Netflix streaming video cost structure

Netflix does not distinguish between their DVD and streaming business operational cost.  All the operational cost is consolidated into 2 line items:

  • Cost of subscription – includes amortization of content/programming licensing cost, amortization of DVD libraries, postage costs to mail DVDs and CDN costs to stream content.
  • Fulfillment expenses – includes cost such as content processing facility such as shipping and receiving center for DVDs, encoding of streaming content, etc.

I just want to quickly understand the cost structure of their streaming business which includes mainly CDN and content licensing cost.  Netflix recently announced that their subscribers watched an aggregate of 2 Billion hours of content in Q4 2011.  Here is my estimate for their CDN cost based on this data.

2 Billion x 60 minutes x 60 seconds = 7,200,000,000 seconds.  Assuming an average Netflix stream of 2 Mbps, the number of bits streamed = 2 Mbps * 7.2 Trillion seconds = 1,800,000,000 GBytes (1 byte = 8 bits).

Based on data from Dan Rayburn’s streaming media blog, Netflix pays CDN providers 2 cents per GBytes of video steamed to their customers.  So their CDN cost per quarter = 1,800,000,000 GBytes * $0.02 = $36m/quarter or $144m/year.  This is only 4.5% of their 2011 revenue.

Netflix has a funny way to account for streaming contents in the financial statement.  It claimed that it needs to follow some ASC rule, who knows.  Please check for yourself on Netflix’s IR website.  This is how I interpret the streaming content cost.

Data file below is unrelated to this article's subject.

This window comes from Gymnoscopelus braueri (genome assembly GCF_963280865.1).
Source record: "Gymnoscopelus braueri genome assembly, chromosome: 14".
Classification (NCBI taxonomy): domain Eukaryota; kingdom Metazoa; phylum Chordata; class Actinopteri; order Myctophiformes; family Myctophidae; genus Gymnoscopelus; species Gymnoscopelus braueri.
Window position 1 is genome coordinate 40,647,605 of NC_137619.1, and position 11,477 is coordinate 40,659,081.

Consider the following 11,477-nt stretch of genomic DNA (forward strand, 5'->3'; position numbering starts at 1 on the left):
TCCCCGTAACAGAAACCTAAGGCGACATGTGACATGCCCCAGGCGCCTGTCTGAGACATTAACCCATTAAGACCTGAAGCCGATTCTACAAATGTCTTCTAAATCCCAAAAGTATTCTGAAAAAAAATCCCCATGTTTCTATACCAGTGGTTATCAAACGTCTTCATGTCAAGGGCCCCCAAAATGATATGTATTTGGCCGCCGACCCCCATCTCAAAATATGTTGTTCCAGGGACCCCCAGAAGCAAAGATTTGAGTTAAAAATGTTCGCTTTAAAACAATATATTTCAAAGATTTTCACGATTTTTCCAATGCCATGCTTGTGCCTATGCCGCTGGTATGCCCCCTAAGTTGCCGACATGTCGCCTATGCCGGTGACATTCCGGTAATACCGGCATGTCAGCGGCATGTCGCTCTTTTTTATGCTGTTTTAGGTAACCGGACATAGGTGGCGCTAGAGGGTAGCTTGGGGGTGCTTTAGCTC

For contents that are considered Asset and has balance sheet components (based on slide #10 of the content accounting guide from their IR website), I used the “Amortization of streaming content library” line item from the cash flow statement as the amount charged for content cost in 2011 ($700m).

Some content licenses are not capitalized and are not considered in the balance sheet.  I suspect that this is some kind of revenue sharing plan with the movie studios where there is a minimum amount Netflix has to pay to make the content available for streaming plus Netflix may have to pay additional fee based on the number of times the movie is streamed.  There is no easy way to get a breakdown of this since they are all included in the Cost of subscription line.

Based on slide #11 of their content accounting guide, I had to go back to Netflix’s previous year (2010) 10-K and check the contractual obligation that is due in 2011.  I took the Content obligations line that is due “Less than 1 year” as the amount that will be included in the 2011 cost of subscription ($530m).  This does not include new contracts signed in 2011 that were amortized in the immediate quarters.  It also does not include provisions for additional fee from the increasing frequency of movie streams as subscribers grow.  So this estimate is on the low side because Netflix grew their subscribers 30% in 2011 and signed a bunch of new content deals in 2011.  I am going to add 10-15% to this estimate and just round it up to $600m.

To summarize, my estimate of their streaming content cost for 2011 is $1.3B.  I did not have to work so hard to get the programming/content cost for Direct TV or Comcast because they just make it obvious in the line item.  Here is a more detailed estimate of their cost breakdown in 2011.

Click on this image to get the actual dollars

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